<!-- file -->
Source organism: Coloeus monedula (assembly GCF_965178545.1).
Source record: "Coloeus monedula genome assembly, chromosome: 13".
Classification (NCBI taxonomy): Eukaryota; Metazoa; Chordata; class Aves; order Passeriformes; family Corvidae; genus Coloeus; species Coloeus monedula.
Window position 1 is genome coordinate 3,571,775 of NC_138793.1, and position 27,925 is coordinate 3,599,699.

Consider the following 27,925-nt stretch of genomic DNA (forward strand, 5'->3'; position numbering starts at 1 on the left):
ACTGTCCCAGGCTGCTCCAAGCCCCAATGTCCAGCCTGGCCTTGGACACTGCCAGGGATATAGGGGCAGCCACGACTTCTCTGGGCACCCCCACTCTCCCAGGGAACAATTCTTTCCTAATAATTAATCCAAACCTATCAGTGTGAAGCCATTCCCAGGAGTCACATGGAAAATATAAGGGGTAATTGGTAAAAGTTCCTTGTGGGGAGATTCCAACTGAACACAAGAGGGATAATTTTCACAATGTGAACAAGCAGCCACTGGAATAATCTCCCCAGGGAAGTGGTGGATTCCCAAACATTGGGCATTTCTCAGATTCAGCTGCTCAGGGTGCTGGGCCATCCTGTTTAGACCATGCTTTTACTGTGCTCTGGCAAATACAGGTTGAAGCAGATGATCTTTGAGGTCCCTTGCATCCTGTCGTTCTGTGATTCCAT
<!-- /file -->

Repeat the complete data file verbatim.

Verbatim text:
Source organism: Coloeus monedula (assembly GCF_965178545.1).
Source record: "Coloeus monedula genome assembly, chromosome: 13".
Classification (NCBI taxonomy): Eukaryota; Metazoa; Chordata; class Aves; order Passeriformes; family Corvidae; genus Coloeus; species Coloeus monedula.
Window position 1 is genome coordinate 3,571,775 of NC_138793.1, and position 27,925 is coordinate 3,599,699.

Consider the following 27,925-nt stretch of genomic DNA (forward strand, 5'->3'; position numbering starts at 1 on the left):
ACTGTCCCAGGCTGCTCCAAGCCCCAATGTCCAGCCTGGCCTTGGACACTGCCAGGGATATAGGGGCAGCCACGACTTCTCTGGGCACCCCCACTCTCCCAGGGAACAATTCTTTCCTAATAATTAATCCAAACCTATCAGTGTGAAGCCATTCCCAGGAGTCACATGGAAAATATAAGGGGTAATTGGTAAAAGTTCCTTGTGGGGAGATTCCAACTGAACACAAGAGGGATAATTTTCACAATGTGAACAAGCAGCCACTGGAATAATCTCCCCAGGGAAGTGGTGGATTCCCAAACATTGGGCATTTCTCAGATTCAGCTGCTCAGGGTGCTGGGCCATCCTGTTTAGACCATGCTTTTACTGTGCTCTGGCAAATACAGGTTGAAGCAGATGATCTTTGAGGTCCCTTGCATCCTGTCGTTCTGTGATTCCAT